I'm fed up with reading articles suggesting United have no money to spend on players or referring to the £500 million spent servicing the debt—the implication that the Glazers are bleeding the fans dry.
Manchester United are one of the very few football clubs in world football that is and remains profitable. Can anyone honestly see City or Chelsea—or Liverpool, for that matter—making a profit in the foreseeable future?
And what on earth would happen to City or Chelsea if their owners walked away? Quite simply, they would fail.
People resent the Glazers' debt, but it is not on the balance sheet of the football club.
And OK, Roman Abramovich and Sheikh Mansour can write off as much as they want to for years to come so that there is never any debt on the balance sheet. But that will never make them viable.
The latest version of the "United have no money to spend" is the parroting of the £500 million that has gone on debt servicing and repayments.
Never in the history of football has there been so much hypocrisy and ignorance.
First, if you had a sizable personal debt and a bundle of spare cash flowing into your bank account with nothing to spend it on, what would you do? Investment rates are as little as one percent or less; the debt interest is nine percent or more. A no-brainer, really...
Then people blame the Glazers for not spending money on players.
For the umpteenth time, the only person not spending money on players is Sir Alex Ferguson. If he deserves one criticism in this respect, it is that he didn't replace Paul Scholes and Roy Keane before they retired. Players such as Wesley Sneijder and Luka Modric were much cheaper when Real Madrid and Spurs bought them, respectively.
Most importantly, it is not just about the transfer fees. It is especially about the players' wages.
Let's be clear. Manchester United will have no difficulty meeting the FFP regulations.
Last season, they had a deal agreed upon with Samir Nasri to come to Old Trafford at £135,000 a week. City simply trumped that at the last minute by at least £40,000. Nasri can claim he made the right decision, but so did United in not being sucked into a financial war that would decimate their wage structure, financial and commercial soundness.
Nani is being offered £130,000 a week. How much would he have demanded last year if Sir Alex had caved in to Nasri's demands?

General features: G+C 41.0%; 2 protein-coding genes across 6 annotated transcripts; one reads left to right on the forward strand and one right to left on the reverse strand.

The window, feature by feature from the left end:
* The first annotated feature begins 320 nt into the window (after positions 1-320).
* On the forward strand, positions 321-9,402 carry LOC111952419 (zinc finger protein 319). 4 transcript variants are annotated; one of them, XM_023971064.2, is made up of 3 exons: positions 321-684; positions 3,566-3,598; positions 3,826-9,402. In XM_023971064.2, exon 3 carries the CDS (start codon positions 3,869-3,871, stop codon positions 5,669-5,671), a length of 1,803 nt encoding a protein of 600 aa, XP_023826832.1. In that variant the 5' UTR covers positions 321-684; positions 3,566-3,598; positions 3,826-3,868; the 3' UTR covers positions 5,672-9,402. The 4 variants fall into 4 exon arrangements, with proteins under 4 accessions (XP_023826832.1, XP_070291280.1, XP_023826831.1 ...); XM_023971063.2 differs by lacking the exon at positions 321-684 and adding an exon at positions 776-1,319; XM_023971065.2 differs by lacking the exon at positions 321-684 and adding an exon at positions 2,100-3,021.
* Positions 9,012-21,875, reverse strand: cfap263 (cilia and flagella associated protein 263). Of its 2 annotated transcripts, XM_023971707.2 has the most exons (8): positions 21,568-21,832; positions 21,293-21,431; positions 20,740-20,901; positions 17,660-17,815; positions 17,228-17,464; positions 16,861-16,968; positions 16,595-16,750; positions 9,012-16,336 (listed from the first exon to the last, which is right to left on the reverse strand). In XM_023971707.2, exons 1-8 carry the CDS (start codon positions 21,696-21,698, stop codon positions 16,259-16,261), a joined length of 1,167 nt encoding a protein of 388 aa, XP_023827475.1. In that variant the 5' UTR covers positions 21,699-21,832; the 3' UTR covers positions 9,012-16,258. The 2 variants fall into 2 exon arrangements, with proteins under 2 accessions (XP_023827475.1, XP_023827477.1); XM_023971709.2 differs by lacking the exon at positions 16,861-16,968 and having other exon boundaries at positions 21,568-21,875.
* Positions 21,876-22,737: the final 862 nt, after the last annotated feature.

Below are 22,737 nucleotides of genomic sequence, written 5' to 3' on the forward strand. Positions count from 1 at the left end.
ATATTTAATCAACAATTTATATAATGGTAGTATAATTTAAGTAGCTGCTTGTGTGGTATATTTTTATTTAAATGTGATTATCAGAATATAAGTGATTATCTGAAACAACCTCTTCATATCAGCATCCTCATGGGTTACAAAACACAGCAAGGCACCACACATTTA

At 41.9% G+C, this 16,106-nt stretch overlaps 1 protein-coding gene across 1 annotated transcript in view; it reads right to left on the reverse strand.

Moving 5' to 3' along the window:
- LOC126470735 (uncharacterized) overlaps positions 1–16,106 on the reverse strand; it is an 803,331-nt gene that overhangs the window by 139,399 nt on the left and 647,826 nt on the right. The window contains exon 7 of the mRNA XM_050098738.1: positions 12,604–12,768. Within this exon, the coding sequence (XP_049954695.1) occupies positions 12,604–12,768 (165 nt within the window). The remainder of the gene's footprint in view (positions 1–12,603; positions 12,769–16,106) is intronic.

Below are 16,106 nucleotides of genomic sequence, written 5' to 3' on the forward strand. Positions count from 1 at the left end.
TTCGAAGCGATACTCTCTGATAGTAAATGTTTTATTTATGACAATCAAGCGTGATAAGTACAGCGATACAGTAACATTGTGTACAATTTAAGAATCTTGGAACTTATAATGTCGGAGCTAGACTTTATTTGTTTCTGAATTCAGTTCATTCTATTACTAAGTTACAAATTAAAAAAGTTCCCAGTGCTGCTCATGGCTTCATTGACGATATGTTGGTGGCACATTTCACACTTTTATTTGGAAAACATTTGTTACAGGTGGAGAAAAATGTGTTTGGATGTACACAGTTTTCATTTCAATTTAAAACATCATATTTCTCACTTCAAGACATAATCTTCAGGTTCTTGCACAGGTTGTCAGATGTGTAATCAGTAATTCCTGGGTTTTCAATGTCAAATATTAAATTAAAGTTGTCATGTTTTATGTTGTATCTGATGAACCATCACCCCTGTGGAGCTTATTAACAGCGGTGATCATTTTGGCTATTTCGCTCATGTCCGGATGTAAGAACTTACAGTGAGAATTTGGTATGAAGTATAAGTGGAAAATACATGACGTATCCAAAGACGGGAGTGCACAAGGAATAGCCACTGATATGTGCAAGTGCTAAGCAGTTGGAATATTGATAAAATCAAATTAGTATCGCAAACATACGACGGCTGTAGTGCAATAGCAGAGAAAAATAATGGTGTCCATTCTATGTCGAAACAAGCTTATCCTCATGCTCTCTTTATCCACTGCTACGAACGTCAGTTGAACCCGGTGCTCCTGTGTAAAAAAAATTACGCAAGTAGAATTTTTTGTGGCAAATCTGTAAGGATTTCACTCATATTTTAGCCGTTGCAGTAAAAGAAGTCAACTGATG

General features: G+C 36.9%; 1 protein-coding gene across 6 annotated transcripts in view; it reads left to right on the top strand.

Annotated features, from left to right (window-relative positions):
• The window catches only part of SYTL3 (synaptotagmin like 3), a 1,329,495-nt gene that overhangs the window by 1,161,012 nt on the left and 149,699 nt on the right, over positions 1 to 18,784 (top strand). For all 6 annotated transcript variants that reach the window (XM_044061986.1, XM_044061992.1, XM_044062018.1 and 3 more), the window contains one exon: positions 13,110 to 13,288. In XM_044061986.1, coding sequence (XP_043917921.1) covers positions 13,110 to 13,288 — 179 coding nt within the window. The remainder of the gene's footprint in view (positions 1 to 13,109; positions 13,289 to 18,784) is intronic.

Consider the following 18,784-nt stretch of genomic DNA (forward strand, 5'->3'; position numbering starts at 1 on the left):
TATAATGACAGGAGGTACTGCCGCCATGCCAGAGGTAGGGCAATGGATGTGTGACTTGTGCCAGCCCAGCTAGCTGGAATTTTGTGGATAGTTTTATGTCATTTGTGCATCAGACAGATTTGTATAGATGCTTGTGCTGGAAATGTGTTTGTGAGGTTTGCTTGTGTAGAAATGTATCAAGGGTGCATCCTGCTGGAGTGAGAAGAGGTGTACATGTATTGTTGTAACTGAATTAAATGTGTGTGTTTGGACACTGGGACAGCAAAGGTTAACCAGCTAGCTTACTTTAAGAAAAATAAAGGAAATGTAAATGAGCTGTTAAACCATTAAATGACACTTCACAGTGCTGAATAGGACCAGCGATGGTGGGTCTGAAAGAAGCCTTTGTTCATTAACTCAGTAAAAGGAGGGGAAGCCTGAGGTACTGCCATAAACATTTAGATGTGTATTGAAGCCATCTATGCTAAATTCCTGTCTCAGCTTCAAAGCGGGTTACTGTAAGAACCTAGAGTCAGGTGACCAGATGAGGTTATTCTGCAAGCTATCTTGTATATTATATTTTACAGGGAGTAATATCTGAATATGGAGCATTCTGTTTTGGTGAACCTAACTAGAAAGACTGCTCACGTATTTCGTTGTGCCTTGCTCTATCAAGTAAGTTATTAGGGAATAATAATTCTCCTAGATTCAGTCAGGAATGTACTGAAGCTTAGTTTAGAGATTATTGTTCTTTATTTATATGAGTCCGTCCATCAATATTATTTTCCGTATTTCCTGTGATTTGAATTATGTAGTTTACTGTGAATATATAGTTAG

And as for Eden Hazard, frankly he's beginning to look like a "near miss." Already far too voluble and frankly naive, he has talked about meeting "both coaches" before joining Chelsea. But the Blues don't have one.
Oh sorry, of course, Roman Abramovich is the real manager, which is why Pep Guardiola will never come...
United would have been nuts to meet Hazard's demands for £100,000 a year tax-free, equivalent to £182,000 a week gross. He may have been the French league's best player for two years, but he's 21. His total cost over five years will be £78 million.
If Luka Modric comes to Old Trafford for £35 million on a wage of £150,000 a week, he will cost £73 million. Who is the better bargain?
Hazard talks about preferring the Chelsea project, but no doubt John Terry has already put his arm around him and he is salivating at the prospect of the Chelsea social calendar...
But to return to United not having money to spend because of the Glazers...
The owners have always sanctioned Sir Alex's spending, as they did last summer. He has gone on record many times talking about "value" in the transfer market. By that, he means both stupid fees and silly salaries.
Sir Alex and David Gill run a tight ship. The Scottish Knight may have dropped a couple of clangers with Djemba Djemba, Kleberson, Bellion and Bebe, but what about Romelu Lukaku at £18 million who hasn't started a match for Chelsea?
£50 million was splashed last summer, to follow the excellent signings of Smalling and Hernandez. More will follow this summer.
If Guardiola were to arrive at Chelsea this summer, he would probably find Hulk, Hazard and Marin all signed by the owner, with no manager involved.
How do you fit Hulk into the Barcelona way of playing? Or Torres for that matter? Barca don't even play a number nine, nor a "normal" defence.
There are a number of dichotomies here.
Sir Alex is loved and respected by United supporters and hardly ever criticised, despite it being his stewardship of the footballing and financial soundness of the club that leads him to be careful with money—not the Glazers.
And meanwhile, many of those who carp may have mortgages. For some, these may be close to or beyond their means. Do they feel guilty for depriving their children of a better life or more pocket money while meeting the mortgage payments or buying another new car and filling the tank at a cost of £100?
11 million households in the UK are financed by mortgages. Millions more households have borrowed money to buy cars.
1.4 million people filed for bankruptcy in the US in 2011; just over 41,000 in the UK.
Even if the Glazers were to default on their payments, does anybody honestly think that United would fail? At the very worst, a number of prospective buyers would emerge ready to much more than clear the outstanding debt. In any case, the debt will be wiped by a flotation at some time.
But if City's or Chelsea's owners walked away, who would emerge to let either club continue with such financial profligacy?
Not many years ago, Leeds United were in the Champions League and Portsmouth were in the Premier League. Let them be a warning to others.